Vitamin D helps us feel happy, healthy – and, crucially, could protect us from respiratory problems. Here’s how to top up during lockdown
Is there anything more frustrating during the present lockdown than looking out of the window at the glorious springtime sunlight ? Knowing you can’t go out to see friends or eat lunch in the park makes us all pretty glum; and to make matters worse, Health Secretary Matt Hancock has officially confirmed that sunbathing is against the Government’s guidance.
But the situation is more than just a bit irritating. Not getting enough sunlight can be detrimental to your health, because our bodies synthesise vitamin D from the sun’s rays through the skin. According to data from the NHS, people living in Britain simply don’t get enough vitamin D – which our bodies synthesise from sunlight – from October to March. As a result, one in five of us suffer from low vitamin D.
Right now, we should be heading into the months where vitamin D is abundant – a time to top up on the feeling of sun on skin. But as you know, this probably isn’t the case: we’re locked down and largely inside. If you don’t have access to a garden or even a balcony, it’s doubly hard to get your hit.
Why does it matter? In short, because the vitamin is used by the body to absorb calcium and aid bone growth. A shortage is linked to rickets, various cancers, heart disease, and weight gain.
Research has also linked high levels of vitamin D to a healthy immune system, leading some scientists and doctors to question whether a lack of vitamin D might make people more susceptible to respiratory conditions such as coronavirus. The vitamin is known to have both anti-inflammatory and immuno-regulatory properties, as well as boosting T-Cells and macrophages in the immune system.
Low vitamin D levels have also been linked to respiratory conditions including asthma, chronic obstructive pulmonary disease (COPD), and tuberculosis, as well as decreased overall lung function. So while, as yet, there are no studies explicitly linking Covid-19 and vitamin D, there are various adjacent reasons to believe it might help.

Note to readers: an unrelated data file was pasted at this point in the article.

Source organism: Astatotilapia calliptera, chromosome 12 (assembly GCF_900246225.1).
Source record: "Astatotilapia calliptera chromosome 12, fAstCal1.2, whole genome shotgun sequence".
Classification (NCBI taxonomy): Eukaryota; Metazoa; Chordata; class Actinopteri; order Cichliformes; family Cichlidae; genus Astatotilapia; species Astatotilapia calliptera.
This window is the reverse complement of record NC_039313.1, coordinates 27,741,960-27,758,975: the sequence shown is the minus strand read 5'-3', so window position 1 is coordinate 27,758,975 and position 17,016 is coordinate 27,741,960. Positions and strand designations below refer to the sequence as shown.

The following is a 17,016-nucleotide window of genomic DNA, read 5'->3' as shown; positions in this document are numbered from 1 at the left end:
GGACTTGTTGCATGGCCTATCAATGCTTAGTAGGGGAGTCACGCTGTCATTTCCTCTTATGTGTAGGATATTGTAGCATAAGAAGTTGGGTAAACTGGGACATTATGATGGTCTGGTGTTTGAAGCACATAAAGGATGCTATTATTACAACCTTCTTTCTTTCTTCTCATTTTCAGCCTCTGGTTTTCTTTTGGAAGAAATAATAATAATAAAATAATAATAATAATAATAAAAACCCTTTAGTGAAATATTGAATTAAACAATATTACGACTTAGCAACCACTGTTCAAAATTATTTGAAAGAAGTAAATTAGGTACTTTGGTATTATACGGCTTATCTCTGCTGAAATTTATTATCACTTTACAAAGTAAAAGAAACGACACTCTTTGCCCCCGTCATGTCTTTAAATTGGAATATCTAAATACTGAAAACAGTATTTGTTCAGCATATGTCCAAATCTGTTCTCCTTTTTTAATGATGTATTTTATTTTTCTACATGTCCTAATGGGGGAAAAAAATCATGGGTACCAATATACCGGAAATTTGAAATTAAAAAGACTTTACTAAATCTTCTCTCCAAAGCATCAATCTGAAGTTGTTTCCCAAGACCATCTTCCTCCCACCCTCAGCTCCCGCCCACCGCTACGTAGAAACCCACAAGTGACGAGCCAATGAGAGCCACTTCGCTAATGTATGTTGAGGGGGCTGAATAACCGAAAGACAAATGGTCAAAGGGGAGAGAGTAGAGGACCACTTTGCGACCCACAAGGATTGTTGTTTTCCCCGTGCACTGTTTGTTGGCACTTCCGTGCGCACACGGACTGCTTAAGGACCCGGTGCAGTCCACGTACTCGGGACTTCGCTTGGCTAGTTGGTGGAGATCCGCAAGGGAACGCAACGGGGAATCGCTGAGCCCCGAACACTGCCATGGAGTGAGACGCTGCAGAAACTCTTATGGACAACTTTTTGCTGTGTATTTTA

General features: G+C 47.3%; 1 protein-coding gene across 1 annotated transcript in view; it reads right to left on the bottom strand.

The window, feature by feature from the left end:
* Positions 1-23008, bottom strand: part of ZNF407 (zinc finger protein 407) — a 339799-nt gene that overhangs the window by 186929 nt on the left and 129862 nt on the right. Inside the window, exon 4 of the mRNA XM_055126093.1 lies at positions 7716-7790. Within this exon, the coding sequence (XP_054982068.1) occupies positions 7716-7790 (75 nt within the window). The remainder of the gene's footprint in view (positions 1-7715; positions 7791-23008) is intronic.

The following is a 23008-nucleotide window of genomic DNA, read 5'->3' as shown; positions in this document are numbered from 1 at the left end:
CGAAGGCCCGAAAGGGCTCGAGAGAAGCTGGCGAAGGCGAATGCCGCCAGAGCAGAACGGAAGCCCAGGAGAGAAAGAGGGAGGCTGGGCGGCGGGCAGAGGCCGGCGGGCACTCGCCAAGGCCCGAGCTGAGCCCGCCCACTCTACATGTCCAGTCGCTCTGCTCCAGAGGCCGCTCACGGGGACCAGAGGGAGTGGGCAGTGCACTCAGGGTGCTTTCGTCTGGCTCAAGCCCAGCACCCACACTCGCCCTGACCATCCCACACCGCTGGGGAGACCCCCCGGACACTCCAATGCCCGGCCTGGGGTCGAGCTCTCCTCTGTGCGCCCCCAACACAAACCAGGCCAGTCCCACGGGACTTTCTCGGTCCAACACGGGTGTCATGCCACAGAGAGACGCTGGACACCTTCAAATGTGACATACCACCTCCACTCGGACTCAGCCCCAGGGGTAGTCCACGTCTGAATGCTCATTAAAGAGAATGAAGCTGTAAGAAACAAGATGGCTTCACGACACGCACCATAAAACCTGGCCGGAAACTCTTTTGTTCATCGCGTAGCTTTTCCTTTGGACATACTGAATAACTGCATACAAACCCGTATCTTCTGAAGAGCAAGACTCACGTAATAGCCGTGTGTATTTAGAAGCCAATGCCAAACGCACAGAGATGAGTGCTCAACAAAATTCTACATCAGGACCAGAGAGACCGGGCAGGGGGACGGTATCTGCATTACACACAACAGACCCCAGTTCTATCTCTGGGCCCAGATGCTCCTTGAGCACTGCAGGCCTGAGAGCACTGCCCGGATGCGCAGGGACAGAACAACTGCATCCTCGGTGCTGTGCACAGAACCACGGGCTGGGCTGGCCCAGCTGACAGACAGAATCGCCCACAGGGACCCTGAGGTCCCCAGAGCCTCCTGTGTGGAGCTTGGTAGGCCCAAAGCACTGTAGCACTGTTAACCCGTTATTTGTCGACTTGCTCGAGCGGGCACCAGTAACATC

The condition we most commonly associate with vitamin D deficiency is, of course, depression.
On a scientific level, the link between vitamin D and happiness is observed without being entirely explained. Numerous studies have shown that people with a lack of vitamin D are more likely to be depressed, but we’re only starting to join the dots as to why this may be. Research is focusing on the parts of the brain that are linked to depression, with vitamin D believed to play a role in the function of chemicals monoamines. Serotonin, sometimes referred to as the ‘happy chemical’ is an example of a monoamine.
Whatever the science, a lack of sunlight certainly seems to leave people feeling blue. Mexican beer brand Sol surveyed 2,000 British adults last year and found that 56pc of us say that when the days draw in, we feel lower in energy; and 49pc say they feel actively sad. In contrast, 85pc associate summer and its accompanying sunlight with happiness – but that’s not much good if you can’t get out and enjoy it, is it?
Still, it goes without saying that in these dark and stressful times, we should all be doing our utmost to get as much sunlight as we can, while still obeying all the government’s rules and restrictions. Here’s what you can do to boost the amount of vitamin D you get until sunbathing is back on the menu…
1. Soak up every last ray